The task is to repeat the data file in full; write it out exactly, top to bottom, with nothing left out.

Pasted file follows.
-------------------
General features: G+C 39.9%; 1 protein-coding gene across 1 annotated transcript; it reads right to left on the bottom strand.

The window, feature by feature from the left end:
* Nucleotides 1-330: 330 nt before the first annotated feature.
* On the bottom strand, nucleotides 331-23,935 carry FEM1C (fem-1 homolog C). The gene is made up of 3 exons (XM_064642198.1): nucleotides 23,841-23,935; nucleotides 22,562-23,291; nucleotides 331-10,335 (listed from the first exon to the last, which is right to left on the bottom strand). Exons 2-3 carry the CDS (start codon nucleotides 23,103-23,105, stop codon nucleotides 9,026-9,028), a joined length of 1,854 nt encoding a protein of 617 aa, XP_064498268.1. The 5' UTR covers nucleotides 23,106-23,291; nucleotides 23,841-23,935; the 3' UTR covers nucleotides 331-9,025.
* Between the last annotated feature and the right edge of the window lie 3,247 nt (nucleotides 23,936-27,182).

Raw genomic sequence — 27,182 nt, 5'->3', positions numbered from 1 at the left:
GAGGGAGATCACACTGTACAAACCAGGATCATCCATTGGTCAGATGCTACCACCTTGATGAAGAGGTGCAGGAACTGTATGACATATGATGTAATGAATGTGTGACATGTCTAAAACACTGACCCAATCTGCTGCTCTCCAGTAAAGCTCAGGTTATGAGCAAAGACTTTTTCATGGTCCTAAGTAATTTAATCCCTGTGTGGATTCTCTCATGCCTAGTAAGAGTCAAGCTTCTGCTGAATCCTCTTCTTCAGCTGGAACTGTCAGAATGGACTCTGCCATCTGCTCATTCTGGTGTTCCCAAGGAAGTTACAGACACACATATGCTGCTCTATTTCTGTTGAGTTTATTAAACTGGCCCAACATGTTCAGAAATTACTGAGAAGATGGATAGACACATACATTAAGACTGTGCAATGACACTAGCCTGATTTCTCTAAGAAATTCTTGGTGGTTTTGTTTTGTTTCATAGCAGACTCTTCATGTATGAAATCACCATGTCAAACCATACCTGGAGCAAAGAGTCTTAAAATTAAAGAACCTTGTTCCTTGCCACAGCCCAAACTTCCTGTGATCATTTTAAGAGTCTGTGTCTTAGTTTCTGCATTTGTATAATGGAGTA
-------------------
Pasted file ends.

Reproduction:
General features: G+C 39.9%; 1 protein-coding gene across 1 annotated transcript; it reads right to left on the bottom strand.

The window, feature by feature from the left end:
* Nucleotides 1-330: 330 nt before the first annotated feature.
* On the bottom strand, nucleotides 331-23,935 carry FEM1C (fem-1 homolog C). The gene is made up of 3 exons (XM_064642198.1): nucleotides 23,841-23,935; nucleotides 22,562-23,291; nucleotides 331-10,335 (listed from the first exon to the last, which is right to left on the bottom strand). Exons 2-3 carry the CDS (start codon nucleotides 23,103-23,105, stop codon nucleotides 9,026-9,028), a joined length of 1,854 nt encoding a protein of 617 aa, XP_064498268.1. The 5' UTR covers nucleotides 23,106-23,291; nucleotides 23,841-23,935; the 3' UTR covers nucleotides 331-9,025.
* Between the last annotated feature and the right edge of the window lie 3,247 nt (nucleotides 23,936-27,182).

Raw genomic sequence — 27,182 nt, 5'->3', positions numbered from 1 at the left:
GAGGGAGATCACACTGTACAAACCAGGATCATCCATTGGTCAGATGCTACCACCTTGATGAAGAGGTGCAGGAACTGTATGACATATGATGTAATGAATGTGTGACATGTCTAAAACACTGACCCAATCTGCTGCTCTCCAGTAAAGCTCAGGTTATGAGCAAAGACTTTTTCATGGTCCTAAGTAATTTAATCCCTGTGTGGATTCTCTCATGCCTAGTAAGAGTCAAGCTTCTGCTGAATCCTCTTCTTCAGCTGGAACTGTCAGAATGGACTCTGCCATCTGCTCATTCTGGTGTTCCCAAGGAAGTTACAGACACACATATGCTGCTCTATTTCTGTTGAGTTTATTAAACTGGCCCAACATGTTCAGAAATTACTGAGAAGATGGATAGACACATACATTAAGACTGTGCAATGACACTAGCCTGATTTCTCTAAGAAATTCTTGGTGGTTTTGTTTTGTTTCATAGCAGACTCTTCATGTATGAAATCACCATGTCAAACCATACCTGGAGCAAAGAGTCTTAAAATTAAAGAACCTTGTTCCTTGCCACAGCCCAAACTTCCTGTGATCATTTTAAGAGTCTGTGTCTTAGTTTCTGCATTTGTATAATGGAGTA